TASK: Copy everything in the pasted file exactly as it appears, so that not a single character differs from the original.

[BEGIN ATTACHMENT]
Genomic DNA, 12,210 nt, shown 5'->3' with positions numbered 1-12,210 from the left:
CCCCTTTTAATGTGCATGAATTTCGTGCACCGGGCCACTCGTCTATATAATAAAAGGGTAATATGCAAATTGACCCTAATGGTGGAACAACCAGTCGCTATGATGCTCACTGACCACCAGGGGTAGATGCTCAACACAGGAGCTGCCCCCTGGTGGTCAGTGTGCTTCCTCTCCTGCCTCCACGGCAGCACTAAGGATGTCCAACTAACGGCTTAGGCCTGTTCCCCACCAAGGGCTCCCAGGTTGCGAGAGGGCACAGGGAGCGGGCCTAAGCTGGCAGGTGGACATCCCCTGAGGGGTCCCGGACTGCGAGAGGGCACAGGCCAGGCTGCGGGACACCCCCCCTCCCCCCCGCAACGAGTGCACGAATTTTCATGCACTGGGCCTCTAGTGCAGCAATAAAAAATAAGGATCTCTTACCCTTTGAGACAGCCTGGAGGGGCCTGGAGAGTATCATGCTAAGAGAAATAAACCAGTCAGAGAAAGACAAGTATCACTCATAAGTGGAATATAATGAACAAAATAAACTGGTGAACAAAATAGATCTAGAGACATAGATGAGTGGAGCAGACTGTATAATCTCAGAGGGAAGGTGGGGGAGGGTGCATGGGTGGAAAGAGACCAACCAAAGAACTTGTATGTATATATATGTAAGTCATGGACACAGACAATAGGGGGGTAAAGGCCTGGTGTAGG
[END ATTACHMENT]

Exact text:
Genomic DNA, 12,210 nt, shown 5'->3' with positions numbered 1-12,210 from the left:
CCCCTTTTAATGTGCATGAATTTCGTGCACCGGGCCACTCGTCTATATAATAAAAGGGTAATATGCAAATTGACCCTAATGGTGGAACAACCAGTCGCTATGATGCTCACTGACCACCAGGGGTAGATGCTCAACACAGGAGCTGCCCCCTGGTGGTCAGTGTGCTTCCTCTCCTGCCTCCACGGCAGCACTAAGGATGTCCAACTAACGGCTTAGGCCTGTTCCCCACCAAGGGCTCCCAGGTTGCGAGAGGGCACAGGGAGCGGGCCTAAGCTGGCAGGTGGACATCCCCTGAGGGGTCCCGGACTGCGAGAGGGCACAGGCCAGGCTGCGGGACACCCCCCCTCCCCCCCGCAACGAGTGCACGAATTTTCATGCACTGGGCCTCTAGTGCAGCAATAAAAAATAAGGATCTCTTACCCTTTGAGACAGCCTGGAGGGGCCTGGAGAGTATCATGCTAAGAGAAATAAACCAGTCAGAGAAAGACAAGTATCACTCATAAGTGGAATATAATGAACAAAATAAACTGGTGAACAAAATAGATCTAGAGACATAGATGAGTGGAGCAGACTGTATAATCTCAGAGGGAAGGTGGGGGAGGGTGCATGGGTGGAAAGAGACCAACCAAAGAACTTGTATGTATATATATGTAAGTCATGGACACAGACAATAGGGGGGTAAAGGCCTGGTGTAGG